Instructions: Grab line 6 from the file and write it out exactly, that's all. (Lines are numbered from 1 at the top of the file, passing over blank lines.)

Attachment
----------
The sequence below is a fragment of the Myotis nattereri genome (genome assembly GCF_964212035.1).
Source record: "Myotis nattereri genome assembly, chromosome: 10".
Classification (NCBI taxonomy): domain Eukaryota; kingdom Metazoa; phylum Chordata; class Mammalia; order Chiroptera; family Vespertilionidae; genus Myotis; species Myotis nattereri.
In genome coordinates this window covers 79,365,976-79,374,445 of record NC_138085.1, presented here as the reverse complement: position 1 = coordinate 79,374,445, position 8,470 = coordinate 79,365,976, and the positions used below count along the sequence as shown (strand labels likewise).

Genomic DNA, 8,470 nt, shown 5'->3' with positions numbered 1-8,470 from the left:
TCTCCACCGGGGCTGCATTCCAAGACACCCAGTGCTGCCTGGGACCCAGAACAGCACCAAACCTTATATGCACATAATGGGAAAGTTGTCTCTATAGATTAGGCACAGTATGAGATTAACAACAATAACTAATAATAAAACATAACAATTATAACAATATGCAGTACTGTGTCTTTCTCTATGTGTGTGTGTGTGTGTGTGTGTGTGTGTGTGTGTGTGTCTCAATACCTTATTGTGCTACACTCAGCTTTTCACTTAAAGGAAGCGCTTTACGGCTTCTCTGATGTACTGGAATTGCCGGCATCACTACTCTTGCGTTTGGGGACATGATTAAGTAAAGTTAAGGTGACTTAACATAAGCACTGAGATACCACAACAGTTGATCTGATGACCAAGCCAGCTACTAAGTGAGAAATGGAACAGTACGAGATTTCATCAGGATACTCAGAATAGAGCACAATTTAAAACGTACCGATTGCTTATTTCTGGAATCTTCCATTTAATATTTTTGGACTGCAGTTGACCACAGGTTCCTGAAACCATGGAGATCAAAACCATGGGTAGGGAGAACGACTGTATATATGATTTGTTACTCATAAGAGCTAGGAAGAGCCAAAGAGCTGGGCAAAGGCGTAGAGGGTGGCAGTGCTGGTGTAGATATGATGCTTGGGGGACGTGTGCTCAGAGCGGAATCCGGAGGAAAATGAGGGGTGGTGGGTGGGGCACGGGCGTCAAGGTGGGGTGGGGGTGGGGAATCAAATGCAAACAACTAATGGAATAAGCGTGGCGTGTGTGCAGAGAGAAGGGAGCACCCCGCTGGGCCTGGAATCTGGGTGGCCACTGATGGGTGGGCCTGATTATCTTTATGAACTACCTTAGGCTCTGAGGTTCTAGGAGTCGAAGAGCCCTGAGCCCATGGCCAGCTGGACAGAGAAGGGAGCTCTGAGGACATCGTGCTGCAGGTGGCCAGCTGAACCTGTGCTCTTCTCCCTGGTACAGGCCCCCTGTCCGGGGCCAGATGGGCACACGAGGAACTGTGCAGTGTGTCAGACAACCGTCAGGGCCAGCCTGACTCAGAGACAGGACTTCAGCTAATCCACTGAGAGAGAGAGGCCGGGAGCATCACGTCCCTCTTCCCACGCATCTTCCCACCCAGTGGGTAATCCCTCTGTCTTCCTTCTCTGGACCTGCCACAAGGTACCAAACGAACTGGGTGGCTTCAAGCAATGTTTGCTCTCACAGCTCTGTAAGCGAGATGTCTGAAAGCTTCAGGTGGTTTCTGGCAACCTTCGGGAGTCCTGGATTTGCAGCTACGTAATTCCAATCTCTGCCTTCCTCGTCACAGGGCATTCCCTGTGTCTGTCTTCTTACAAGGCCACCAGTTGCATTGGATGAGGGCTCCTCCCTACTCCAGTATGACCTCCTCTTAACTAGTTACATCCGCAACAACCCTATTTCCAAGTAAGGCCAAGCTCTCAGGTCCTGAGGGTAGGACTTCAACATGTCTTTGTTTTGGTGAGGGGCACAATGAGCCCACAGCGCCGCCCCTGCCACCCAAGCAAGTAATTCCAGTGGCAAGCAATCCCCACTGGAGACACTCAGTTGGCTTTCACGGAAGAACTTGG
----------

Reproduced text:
TCTCCACCGGGGCTGCATTCCAAGACACCCAGTGCTGCCTGGGACCCAGAACAGCACCAAACCTTATATGCACATAATGGGAAAGTTGTCTCTATAGATTAGGCACAGTATGAGATTAACAACAATAACTAATAATAAAACATAACAATTATAACAATATGCAGTACTGTGTCTTTCTCTATGTGTGTGTGTGTGTGTGTGTGTGTGTGTGTGTGTGTGTCTCAATACCTTATTGTGCTACACTCAGCTTTTCACTTAAAGGAAGCGCTTTACGGCTTCTCTGATGTACTGGAATTGCCGGCATCACTACTCTTGCGTTTGGGGACATGATTAAGTAAAGTTAAGGTGACTTAACATAAGCACTGAGATACCACAACAGTTGATCTGATGACCAAGCCAGCTACTAAGTGAGAAATGGAACAGTACGAGATTTCATCAGGATACTCAGAATAGAGCACAATTTAAAACGTACCGATTGCTTATTTCTGGAATCTTCCATTTAATATTTTTGGACTGCAGTTGACCACAGGTTCCTGAAACCATGGAGATCAAAACCATGGGTAGGGAGAACGACTGTATATATGATTTGTTACTCATAAGAGCTAGGAAGAGCCAAAGAGCTGGGCAAAGGCGTAGAGGGTGGCAGTGCTGGTGTAGATATGATGCTTGGGGGACGTGTGCTCAGAGCGGAATCCGGAGGAAAATGAGGGGTGGTGGGTGGGGCACGGGCGTCAAGGTGGGGTGGGGGTGGGGAATCAAATGCAAACAACTAATGGAATAAGCGTGGCGTGTGTGCAGAGAGAAGGGAGCACCCCGCTGGGCCTGGAATCTGGGTGGCCACTGATGGGTGGGCCTGATTATCTTTATGAACTACCTTAGGCTCTGAGGTTCTAGGAGTCGAAGAGCCCTGAGCCCATGGCCAGCTGGACAGAGAAGGGAGCTCTGAGGACATCGTGCTGCAGGTGGCCAGCTGAACCTGTGCTCTTCTCCCTGGTACAGGCCCCCTGTCCGGGGCCAGATGGGCACACGAGGAACTGTGCAGTGTGTCAGACAACCGTCAGGGCCAGCCTGACTCAGAGACAGGACTTCAGCTAATCCACTGAGAGAGAGAGGCCGGGAGCATCACGTCCCTCTTCCCACGCATCTTCCCACCCAGTGGGTAATCCCTCTGTCTTCCTTCTCTGGACCTGCCACAAGGTACCAAACGAACTGGGTGGCTTCAAGCAATGTTTGCTCTCACAGCTCTGTAAGCGAGATGTCTGAAAGCTTCAGGTGGTTTCTGGCAACCTTCGGGAGTCCTGGATTTGCAGCTACGTAATTCCAATCTCTGCCTTCCTCGTCACAGGGCATTCCCTGTGTCTGTCTTCTTACAAGGCCACCAGTTGCATTGGATGAGGGCTCCTCCCTACTCCAGTATGACCTCCTCTTAACTAGTTACATCCGCAACAACCCTATTTCCAAGTAAGGCCAAGCTCTCAGGTCCTGAGGGTAGGACTTCAACATGTCTTTGTTTTGGTGAGGGGCACAATGAGCCCACAGCGCCGCCCCTGCCACCCAAGCAAGTAATTCCAGTGGCAAGCAATCCCCACTGGAGACACTCAGTTGGCTTTCACGGAAGAACTTGG